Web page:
I’m very much enjoying Samuel Gregg’s Reason, Faith and the Struggle for Western CivilizationI hope to review it more thoroughly once I’ve finished with it, but the opening section is brilliant on the birth of Christianity. Gregg’s thesis is that Western civilization is the product of Roman Christianity and if that foundation is destroyed the civilization crumbles.
In the opening section he discusses the remarkable rise of the church in the first 500 years. Christianity prospered for many reasons which are outlined brilliantly in Rodney Stark’s The Rise of Christianity. Gregg comes at it from a religious and philosophical viewpoint. The ancient world of the Roman Empire was a hugely diverse marketplace of ideas and religions. With the trade and travel going on from China and India in the East to North and Central Africa and then as far West as Spain and Britain, the centers of civilization were a melting pot of a huge number of cultural, religious and philosophical trends.
At the heart of these various streams of thought and faith there was the ancient pagan religions of various forms. These religions had nothing to do with ethics or morality. They were made up of a mish mash of myths, rituals, superstitions and what was essentially a sophisticated form of magic. Shamans and priests cast spells, did sacrifices and expected the faithful to pray, pay and obey in their ancient devotion to a whole pantheon of gods.
Layered on top of this was the development of philosophy by the Greeks and Romans–although philosophical and arcane strands of philosophy and gnostic wisdom were also present within the other ancient civilizations. Despite this the Greeks and Romans developed a purer form of philosophy and ethics. This philosophy, however, did not mix well with the ancient religions. The philosophers looked on the ancient religions with a mixture of disdain and respect–sometimes trying to pick out a strain of philosophy or wisdom from the ancient myths religions but generally being unsuccessful.
A third factor in all this was the religion of the Jews. The Jews had always stood resolutely against the paganism. They were really the only ones who did. Furthermore, their religion was recognized to be superior. The pagans followed capricious gods and believed their lives were controlled by fate. The Jews worshipped one God who was Lord and Creator of all things. The Jews also had from their foundational stories, the idea of human choice and free will. Out of this developed the Ten Commandments and a rational, reasonable code of ethics and morality.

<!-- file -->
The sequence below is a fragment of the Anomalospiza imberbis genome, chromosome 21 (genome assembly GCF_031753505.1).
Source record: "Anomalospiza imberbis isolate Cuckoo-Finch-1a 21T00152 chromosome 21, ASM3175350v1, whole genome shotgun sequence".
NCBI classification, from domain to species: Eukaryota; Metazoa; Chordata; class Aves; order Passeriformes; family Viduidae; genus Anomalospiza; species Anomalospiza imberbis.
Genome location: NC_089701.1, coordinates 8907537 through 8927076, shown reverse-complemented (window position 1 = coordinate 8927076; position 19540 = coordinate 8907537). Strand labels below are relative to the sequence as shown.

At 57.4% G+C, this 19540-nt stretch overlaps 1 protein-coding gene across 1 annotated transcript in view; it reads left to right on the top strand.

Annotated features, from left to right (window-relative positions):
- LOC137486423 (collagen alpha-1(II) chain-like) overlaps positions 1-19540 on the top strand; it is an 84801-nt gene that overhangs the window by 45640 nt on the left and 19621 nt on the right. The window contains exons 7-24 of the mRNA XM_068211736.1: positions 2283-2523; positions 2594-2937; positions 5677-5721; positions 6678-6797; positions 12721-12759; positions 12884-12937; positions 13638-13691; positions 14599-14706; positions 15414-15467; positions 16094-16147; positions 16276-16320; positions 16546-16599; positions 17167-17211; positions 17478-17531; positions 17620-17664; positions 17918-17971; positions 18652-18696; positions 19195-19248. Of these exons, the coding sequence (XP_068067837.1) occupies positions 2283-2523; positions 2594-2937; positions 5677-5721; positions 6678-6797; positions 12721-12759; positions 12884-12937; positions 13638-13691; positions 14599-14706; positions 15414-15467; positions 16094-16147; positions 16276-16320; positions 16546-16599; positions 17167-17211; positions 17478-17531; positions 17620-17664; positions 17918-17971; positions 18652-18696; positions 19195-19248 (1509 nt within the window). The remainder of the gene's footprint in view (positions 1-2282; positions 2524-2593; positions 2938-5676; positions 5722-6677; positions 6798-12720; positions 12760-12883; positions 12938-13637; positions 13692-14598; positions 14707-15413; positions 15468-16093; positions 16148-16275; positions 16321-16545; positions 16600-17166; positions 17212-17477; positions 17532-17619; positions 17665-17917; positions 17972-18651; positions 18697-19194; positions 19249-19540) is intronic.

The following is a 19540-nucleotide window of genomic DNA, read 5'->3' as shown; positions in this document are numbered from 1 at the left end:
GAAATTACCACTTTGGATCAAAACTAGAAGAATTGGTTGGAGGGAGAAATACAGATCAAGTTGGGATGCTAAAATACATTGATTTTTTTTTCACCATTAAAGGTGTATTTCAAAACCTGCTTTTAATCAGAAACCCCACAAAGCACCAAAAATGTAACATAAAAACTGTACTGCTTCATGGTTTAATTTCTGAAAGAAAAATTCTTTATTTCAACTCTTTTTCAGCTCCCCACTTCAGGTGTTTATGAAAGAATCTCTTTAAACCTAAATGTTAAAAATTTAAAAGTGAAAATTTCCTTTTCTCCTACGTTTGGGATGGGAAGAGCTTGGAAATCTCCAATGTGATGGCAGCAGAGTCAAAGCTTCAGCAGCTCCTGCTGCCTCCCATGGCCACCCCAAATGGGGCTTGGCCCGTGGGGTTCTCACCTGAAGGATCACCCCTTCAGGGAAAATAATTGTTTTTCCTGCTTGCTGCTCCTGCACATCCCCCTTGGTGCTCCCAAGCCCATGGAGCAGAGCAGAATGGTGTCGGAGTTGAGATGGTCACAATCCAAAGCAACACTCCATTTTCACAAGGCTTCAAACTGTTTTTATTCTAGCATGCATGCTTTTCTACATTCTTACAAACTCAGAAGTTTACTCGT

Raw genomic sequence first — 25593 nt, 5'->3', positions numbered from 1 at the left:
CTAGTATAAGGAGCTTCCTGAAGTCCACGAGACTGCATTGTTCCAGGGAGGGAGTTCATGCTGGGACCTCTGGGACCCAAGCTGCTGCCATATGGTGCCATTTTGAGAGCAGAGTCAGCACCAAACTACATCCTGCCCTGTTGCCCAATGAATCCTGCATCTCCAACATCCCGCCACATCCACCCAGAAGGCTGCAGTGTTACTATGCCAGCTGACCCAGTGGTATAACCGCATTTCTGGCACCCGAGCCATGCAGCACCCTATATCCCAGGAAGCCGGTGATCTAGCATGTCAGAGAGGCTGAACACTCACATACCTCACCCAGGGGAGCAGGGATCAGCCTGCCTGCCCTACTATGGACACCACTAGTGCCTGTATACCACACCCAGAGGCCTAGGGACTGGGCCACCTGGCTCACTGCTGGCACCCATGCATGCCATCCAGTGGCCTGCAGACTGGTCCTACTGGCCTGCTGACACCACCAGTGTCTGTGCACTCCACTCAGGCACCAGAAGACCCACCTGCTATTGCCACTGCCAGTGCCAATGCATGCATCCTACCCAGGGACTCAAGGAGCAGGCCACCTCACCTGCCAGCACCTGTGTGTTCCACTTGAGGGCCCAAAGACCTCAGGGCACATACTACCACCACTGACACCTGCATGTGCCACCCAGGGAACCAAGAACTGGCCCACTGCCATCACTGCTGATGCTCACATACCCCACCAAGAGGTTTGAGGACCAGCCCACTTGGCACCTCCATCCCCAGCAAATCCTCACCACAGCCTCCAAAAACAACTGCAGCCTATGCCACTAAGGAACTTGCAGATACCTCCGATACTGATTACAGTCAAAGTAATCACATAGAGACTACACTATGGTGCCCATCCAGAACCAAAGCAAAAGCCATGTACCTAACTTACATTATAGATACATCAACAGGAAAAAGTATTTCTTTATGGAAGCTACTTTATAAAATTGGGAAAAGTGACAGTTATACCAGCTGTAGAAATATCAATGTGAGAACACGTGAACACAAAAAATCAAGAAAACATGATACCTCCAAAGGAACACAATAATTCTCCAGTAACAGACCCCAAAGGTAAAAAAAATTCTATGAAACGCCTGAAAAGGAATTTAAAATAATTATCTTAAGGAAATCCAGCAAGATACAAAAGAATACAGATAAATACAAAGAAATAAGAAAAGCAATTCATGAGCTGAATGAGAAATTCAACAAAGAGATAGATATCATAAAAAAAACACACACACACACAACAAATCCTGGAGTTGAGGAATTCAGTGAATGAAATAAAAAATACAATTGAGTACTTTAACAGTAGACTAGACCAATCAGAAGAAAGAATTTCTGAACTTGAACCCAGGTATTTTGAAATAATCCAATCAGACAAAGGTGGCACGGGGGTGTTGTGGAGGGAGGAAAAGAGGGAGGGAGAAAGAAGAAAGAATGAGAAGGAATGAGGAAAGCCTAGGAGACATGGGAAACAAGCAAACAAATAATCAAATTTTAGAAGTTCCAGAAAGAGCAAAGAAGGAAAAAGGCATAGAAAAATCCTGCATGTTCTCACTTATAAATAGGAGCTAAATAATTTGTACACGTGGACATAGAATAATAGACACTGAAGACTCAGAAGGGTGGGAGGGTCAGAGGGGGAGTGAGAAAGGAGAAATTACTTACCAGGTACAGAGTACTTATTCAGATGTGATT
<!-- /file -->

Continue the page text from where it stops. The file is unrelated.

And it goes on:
The problem is, the Greeks and Romans may have admired the Jewish religion, but they despised the Jews. The Jews returned the favor by considering all Gentiles to be unwashed dogs. The Gentiles also found all the legalities of the Jewish religion to be absurd and impossible.
So Christianity comes into this conflict and the writers of the New Testament–St Paul especially, but also St John and St Luke–provide a marvelous synthesis. The sublime parts of Judaism are lifted out. The bigotry and legalism are left behind. In the New Testament St Paul and St John also lift the best ideas from the Greek poets, philosophers and myth makers. The early church also grabs all that is good from paganism…baptizing it and integrating it into the new religion.
The hand of providence is clear in this. St Paul says, “In the fullness of time God sent forth is Son born of a woman” (Gal. 4:4) and this fullness of time was the Roman Empire when all these strains of thought and religion were ripe for the plucking. Greek philosophy had reached a kind of end point. Pagan religions had gone stale and were in many places already dying out. Jews had spread across the empire through emigration, but their religion remained that of a tribe. It was too exclusive to really become universal.
The early Christian church, however, was able to be flexible and adaptable–not compromising with the world–but taking what was beautiful, good and true wherever it appeared and grafting it on to the vine which was Christ.
This, it seems, is illuminative for us at the present time. In many ways our world is at a similar turning point. The Pax Americana has established a world power in which trade and travel are happening everywhere. There is an increasing mixture of thought, religion, ideas and philosophies. What do we do when faced with the challenges of the Future Church (you should listen to my podcast if you’re not already!) What do we do when faced with the global growth of the church, the teeming slums of the huge urban centers in the developing world, the huge population surge in Africa and the shifting demographics of the dying West?
One reaction is to face this threat by running away. We run away in various ways. Some people try to take refuge in a Baroque fantasy religion–a hidebound and suspicious traditionalism that lacks all verve, creativity and dynamism. Others may retreat into a watered down Christianity that has become no more than moralistic, thereapeutic Deism. Still others will retreat into some denomination or religious order of their own making. Still others into a world of study and academia in which they wallow in theoretical abstract solutions.
Instead, if we learn from history we will see that the faith is always adaptive, but always the same. The risk we take is that we adapt too much or not enough. Discernment and proper authority in the church help us to walk that tightrope, and that discernment and proper authority of course comes with the infilling of the Holy Spirit.